On March 31, 2021, the Office of the U.S. Trade Representative (USTR), released the 2021 National Trade Estimate (NTE) Report. The report, which is the first issued under the Biden Administration, provides a detailed inventory of significant foreign barriers to U.S. exports of goods and services, investment, and digital trade.

The NTE Report, which by statute, must be issued on or before March 31 each year, has served as a vehicle for first collecting a list of the most significant barriers to market access for US-based companies and then attacking particular barriers. It has become a valuable tool in helping administrations target their trade enforcement resources.

The report classifies foreign trade barriers in eleven categories. These categories cover government-imposed measures and policies that restrict, prevent, or impede the international exchange of goods and services, unduly hamper U.S. foreign direct investment or U.S. electronic commerce. The categories covered include:

  1. Import policies (e.g., tariffs and other import charges, quantitative restrictions, import licensing, preshipment inspection, customs barriers and shortcomings in trade facilitation or in valuation practices, and other market access barriers)
  2. Technical barriers to trade (e.g., unnecessarily trade restrictive standards, conformity assessment procedures, labeling, or technical regulations, including unnecessary or discriminatory technical regulations or standards for telecommunications products)
  3. Sanitary and phytosanitary measures (e.g., trade restrictions implemented through unwarranted measures not based on scientific evidence)
  4. Subsidies, especially export subsidies (e.g., subsidies contingent upon export performance and agricultural export subsidies that displace U.S. exports in third country markets) and local content subsidies (e.g., subsidies contingent on the purchase or use of domestic rather than imported goods)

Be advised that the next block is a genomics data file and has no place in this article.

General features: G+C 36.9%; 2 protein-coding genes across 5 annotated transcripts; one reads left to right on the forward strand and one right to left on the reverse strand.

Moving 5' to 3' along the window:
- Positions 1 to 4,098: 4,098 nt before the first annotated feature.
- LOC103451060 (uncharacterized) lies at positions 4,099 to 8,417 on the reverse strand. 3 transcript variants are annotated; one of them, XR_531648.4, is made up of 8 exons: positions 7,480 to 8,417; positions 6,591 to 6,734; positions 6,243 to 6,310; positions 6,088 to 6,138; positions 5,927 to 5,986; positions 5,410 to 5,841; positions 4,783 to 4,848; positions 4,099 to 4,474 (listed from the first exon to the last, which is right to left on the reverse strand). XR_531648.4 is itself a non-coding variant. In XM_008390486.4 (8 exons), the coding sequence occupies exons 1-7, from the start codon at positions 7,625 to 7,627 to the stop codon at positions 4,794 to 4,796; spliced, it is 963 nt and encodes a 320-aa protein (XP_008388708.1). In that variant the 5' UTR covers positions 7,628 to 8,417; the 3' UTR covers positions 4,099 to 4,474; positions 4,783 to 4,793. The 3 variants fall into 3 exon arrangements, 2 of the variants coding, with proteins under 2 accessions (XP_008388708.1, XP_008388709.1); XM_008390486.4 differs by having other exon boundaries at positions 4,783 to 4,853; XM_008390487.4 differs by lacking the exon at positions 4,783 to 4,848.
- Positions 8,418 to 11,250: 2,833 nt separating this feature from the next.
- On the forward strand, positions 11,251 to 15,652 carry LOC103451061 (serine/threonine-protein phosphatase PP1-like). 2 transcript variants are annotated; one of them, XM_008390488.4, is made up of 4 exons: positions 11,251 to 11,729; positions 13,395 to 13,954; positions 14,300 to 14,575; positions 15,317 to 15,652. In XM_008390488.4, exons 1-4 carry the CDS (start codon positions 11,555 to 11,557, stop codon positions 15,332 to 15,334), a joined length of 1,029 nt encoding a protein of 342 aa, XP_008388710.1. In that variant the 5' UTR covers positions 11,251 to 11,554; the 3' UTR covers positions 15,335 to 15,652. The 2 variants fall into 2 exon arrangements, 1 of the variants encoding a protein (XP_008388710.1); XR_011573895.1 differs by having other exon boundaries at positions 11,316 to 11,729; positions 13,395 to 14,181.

5. Government procurement (e.g., closed bidding and bidding processes that lack transparency)
  6. Intellectual property protection (e.g., inadequate patent, copyright, and trademark regimes and inadequate enforcement of intellectual property rights)
  7. Services barriers (e.g., prohibitions or restrictions on foreign participation in the market, discriminatory licensing requirements or regulatory standards, local-presence requirements, and unreasonable restrictions on what services may be offered)
  8. Barriers to digital trade and electronic commerce (e.g., barriers to cross-border data flows, including data localization requirements, discriminatory practices affecting trade in digital products, restrictions on the provision of Internet-enabled services, and other restrictive technology requirements)
  9. Investment barriers (e.g., limitations on foreign equity participation and on access to foreign government-funded research and development programs, local content requirements, technology transfer requirements and export performance requirements, and restrictions on repatriation of earnings, capital, fees and royalties)
  10. Competition (e.g., government-tolerated anticompetitive conduct of state-owned or private firms that restricts the sale or purchase of U.S. goods or services in the foreign country’s markets or abuse of competition laws to inhibit trade)